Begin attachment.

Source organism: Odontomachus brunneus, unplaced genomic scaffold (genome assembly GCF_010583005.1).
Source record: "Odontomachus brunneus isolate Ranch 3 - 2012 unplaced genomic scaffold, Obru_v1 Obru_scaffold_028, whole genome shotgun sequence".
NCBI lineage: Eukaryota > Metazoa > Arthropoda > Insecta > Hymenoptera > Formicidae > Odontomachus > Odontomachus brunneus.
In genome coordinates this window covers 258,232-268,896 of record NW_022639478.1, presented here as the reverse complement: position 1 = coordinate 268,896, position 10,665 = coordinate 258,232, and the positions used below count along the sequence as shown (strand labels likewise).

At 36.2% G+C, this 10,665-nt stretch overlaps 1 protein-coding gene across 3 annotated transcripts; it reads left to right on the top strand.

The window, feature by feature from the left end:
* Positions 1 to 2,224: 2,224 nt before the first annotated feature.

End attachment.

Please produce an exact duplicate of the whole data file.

Source organism: Odontomachus brunneus, unplaced genomic scaffold (genome assembly GCF_010583005.1).
Source record: "Odontomachus brunneus isolate Ranch 3 - 2012 unplaced genomic scaffold, Obru_v1 Obru_scaffold_028, whole genome shotgun sequence".
NCBI lineage: Eukaryota > Metazoa > Arthropoda > Insecta > Hymenoptera > Formicidae > Odontomachus > Odontomachus brunneus.
In genome coordinates this window covers 258,232-268,896 of record NW_022639478.1, presented here as the reverse complement: position 1 = coordinate 268,896, position 10,665 = coordinate 258,232, and the positions used below count along the sequence as shown (strand labels likewise).

At 36.2% G+C, this 10,665-nt stretch overlaps 1 protein-coding gene across 3 annotated transcripts; it reads left to right on the top strand.

The window, feature by feature from the left end:
* Positions 1 to 2,224: 2,224 nt before the first annotated feature.